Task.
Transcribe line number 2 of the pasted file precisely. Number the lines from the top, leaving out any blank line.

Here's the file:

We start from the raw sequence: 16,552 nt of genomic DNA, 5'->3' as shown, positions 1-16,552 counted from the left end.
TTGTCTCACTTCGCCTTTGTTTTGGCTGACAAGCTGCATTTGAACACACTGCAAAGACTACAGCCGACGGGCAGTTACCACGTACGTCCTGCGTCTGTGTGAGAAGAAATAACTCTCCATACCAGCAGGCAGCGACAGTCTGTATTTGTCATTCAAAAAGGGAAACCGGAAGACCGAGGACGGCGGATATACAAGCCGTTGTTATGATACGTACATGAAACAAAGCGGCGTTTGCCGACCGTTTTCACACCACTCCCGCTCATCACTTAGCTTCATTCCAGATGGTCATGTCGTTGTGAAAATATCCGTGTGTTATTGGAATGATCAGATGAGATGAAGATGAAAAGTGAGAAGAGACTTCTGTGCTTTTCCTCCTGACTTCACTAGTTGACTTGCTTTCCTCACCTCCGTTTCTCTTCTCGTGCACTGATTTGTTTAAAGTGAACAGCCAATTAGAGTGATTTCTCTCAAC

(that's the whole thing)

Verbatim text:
TTGTCTCACTTCGCCTTTGTTTTGGCTGACAAGCTGCATTTGAACACACTGCAAAGACTACAGCCGACGGGCAGTTACCACGTACGTCCTGCGTCTGTGTGAGAAGAAATAACTCTCCATACCAGCAGGCAGCGACAGTCTGTATTTGTCATTCAAAAAGGGAAACCGGAAGACCGAGGACGGCGGATATACAAGCCGTTGTTATGATACGTACATGAAACAAAGCGGCGTTTGCCGACCGTTTTCACACCACTCCCGCTCATCACTTAGCTTCATTCCAGATGGTCATGTCGTTGTGAAAATATCCGTGTGTTATTGGAATGATCAGATGAGATGAAGATGAAAAGTGAGAAGAGACTTCTGTGCTTTTCCTCCTGACTTCACTAGTTGACTTGCTTTCCTCACCTCCGTTTCTCTTCTCGTGCACTGATTTGTTTAAAGTGAACAGCCAATTAGAGTGATTTCTCTCAAC